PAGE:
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By Collin Breaux | Twitter: @collin_breaux

The tubas used by music students in San Clemente High School’s marching band are 20 to 25 years old, according to music teacher Tony Soto.

The musical education department at San Clemente High does aim to purchase new instruments for students to use, but it has to rely on fundraisers and donations to do so. Recent federal relief funding the Capistrano Unified School District received as a result of the COVID-19 pandemic, for instance, partly went to purchasing much-needed new instruments.

“Whenever we have our booster meetings—because we have to raise our own funds—one of the mantras we’ve got accustomed to saying is the school district pays for pretty much two things: my salary and the lights to be on,” Soto said. “Everything else in terms of instruments, uniforms, coaches, we have to do the fundraising for that.”

Prior to the COVID-19 pandemic, the school’s music department held about four big fundraisers a year. Now, that number is down to just two because of less participation from parents—though it’s hoped the frequency of regular fundraisers will shoot back up in the near future.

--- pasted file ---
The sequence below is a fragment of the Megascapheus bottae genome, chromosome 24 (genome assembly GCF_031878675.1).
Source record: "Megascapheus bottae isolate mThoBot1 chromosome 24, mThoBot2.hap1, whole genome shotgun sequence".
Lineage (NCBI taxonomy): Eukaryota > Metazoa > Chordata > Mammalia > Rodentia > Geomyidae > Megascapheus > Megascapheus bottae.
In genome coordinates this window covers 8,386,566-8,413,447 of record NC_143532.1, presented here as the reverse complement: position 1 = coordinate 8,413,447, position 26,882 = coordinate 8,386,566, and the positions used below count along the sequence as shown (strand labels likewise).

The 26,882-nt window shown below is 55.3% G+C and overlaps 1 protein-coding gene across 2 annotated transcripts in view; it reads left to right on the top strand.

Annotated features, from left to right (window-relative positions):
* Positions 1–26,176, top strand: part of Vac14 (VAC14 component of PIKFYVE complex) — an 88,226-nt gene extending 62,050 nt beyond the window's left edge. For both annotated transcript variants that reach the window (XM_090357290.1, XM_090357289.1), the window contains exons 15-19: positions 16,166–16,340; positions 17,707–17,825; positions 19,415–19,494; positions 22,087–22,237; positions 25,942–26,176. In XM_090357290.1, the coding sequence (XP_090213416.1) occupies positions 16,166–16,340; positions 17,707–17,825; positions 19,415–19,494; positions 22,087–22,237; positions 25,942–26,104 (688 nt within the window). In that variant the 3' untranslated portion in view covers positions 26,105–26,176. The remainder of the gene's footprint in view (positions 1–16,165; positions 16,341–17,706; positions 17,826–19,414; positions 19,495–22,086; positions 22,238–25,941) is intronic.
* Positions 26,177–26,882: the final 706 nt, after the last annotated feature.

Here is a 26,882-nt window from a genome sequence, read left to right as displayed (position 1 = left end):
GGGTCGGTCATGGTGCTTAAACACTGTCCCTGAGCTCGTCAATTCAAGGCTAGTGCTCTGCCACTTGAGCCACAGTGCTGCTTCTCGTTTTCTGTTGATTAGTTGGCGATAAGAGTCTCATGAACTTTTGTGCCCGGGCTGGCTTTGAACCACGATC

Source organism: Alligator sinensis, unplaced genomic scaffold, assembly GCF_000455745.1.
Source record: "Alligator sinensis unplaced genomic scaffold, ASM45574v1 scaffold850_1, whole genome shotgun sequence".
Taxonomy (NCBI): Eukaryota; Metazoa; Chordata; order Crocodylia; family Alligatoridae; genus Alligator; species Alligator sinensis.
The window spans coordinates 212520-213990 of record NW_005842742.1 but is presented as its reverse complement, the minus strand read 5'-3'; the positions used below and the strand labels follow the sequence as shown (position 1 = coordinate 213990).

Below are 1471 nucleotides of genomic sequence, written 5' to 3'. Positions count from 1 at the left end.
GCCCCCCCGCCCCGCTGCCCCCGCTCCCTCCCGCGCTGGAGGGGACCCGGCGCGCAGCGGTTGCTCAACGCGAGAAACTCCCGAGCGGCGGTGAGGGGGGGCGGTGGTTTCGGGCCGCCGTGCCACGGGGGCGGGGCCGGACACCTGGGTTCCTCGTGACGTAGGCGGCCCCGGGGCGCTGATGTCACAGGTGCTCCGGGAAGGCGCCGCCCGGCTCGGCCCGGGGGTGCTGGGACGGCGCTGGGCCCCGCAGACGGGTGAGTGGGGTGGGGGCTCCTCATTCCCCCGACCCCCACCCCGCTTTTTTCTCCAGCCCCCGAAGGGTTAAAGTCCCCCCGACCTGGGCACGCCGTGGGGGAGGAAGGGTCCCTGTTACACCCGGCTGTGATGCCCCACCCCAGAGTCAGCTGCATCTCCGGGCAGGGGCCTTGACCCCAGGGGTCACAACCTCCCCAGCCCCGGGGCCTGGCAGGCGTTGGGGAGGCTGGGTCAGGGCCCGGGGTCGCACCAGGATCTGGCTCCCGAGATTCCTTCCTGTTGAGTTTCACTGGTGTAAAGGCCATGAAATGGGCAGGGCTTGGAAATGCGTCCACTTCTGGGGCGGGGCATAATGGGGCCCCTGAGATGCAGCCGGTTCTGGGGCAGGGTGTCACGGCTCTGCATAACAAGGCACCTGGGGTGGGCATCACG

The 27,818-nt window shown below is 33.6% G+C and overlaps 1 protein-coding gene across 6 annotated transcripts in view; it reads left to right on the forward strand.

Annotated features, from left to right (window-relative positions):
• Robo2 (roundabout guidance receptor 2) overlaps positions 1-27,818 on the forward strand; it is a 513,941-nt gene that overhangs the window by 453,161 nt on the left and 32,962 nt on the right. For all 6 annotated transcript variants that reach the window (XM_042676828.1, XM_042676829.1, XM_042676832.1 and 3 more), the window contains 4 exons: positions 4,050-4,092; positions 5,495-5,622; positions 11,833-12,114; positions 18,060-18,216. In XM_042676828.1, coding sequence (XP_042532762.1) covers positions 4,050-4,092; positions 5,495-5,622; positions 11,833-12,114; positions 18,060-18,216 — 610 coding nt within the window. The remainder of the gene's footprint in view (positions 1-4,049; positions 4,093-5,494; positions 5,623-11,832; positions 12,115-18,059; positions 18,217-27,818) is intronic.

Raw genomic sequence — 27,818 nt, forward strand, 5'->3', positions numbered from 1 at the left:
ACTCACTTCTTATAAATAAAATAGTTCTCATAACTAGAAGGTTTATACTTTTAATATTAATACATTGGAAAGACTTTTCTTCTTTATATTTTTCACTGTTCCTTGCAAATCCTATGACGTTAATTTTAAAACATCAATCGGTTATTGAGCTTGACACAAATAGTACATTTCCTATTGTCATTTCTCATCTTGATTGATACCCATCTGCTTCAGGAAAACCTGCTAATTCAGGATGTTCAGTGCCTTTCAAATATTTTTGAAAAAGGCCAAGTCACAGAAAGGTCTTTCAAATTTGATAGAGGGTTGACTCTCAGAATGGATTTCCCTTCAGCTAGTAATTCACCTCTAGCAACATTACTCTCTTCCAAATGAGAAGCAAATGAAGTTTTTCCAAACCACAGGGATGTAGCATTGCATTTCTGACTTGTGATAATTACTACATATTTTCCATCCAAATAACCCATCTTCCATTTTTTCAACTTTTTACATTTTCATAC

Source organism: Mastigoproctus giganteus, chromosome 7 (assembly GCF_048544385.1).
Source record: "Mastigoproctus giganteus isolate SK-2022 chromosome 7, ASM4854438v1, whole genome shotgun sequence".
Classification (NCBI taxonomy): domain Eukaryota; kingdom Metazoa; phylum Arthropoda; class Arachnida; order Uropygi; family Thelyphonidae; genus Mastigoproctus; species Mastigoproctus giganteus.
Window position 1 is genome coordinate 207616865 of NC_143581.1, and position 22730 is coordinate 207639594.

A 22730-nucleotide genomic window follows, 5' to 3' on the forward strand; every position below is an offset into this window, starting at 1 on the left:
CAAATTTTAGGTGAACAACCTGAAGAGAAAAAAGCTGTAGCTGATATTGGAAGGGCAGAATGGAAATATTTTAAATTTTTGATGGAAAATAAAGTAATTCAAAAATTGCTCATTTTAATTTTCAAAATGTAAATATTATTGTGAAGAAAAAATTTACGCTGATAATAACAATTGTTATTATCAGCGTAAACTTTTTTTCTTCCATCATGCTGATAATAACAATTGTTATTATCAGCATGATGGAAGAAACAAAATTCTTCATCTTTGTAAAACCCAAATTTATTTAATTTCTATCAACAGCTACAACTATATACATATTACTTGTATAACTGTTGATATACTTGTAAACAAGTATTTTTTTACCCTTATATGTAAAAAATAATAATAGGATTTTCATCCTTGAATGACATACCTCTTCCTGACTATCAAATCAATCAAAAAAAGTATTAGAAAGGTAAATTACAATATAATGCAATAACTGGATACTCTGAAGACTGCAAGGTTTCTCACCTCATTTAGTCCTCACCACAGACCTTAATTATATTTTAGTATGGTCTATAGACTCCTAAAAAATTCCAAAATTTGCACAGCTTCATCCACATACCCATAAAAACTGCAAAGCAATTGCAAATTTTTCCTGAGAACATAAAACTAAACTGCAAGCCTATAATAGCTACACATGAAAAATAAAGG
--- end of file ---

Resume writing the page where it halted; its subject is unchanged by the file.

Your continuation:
“We’re doing things like selling candy,” Soto said. “We’re fortunate enough to host marching band competitions for the past couple of years, which brings in a nice chunk of money. Without that, we would be at a loss.”

San Clemente High’s music program generally needs about $80,000 to $90,000 to operate in a normal school year to fund coaches, trips, and replenishing old instruments. Soto and other musical instructors typically handle instrument maintenance themselves.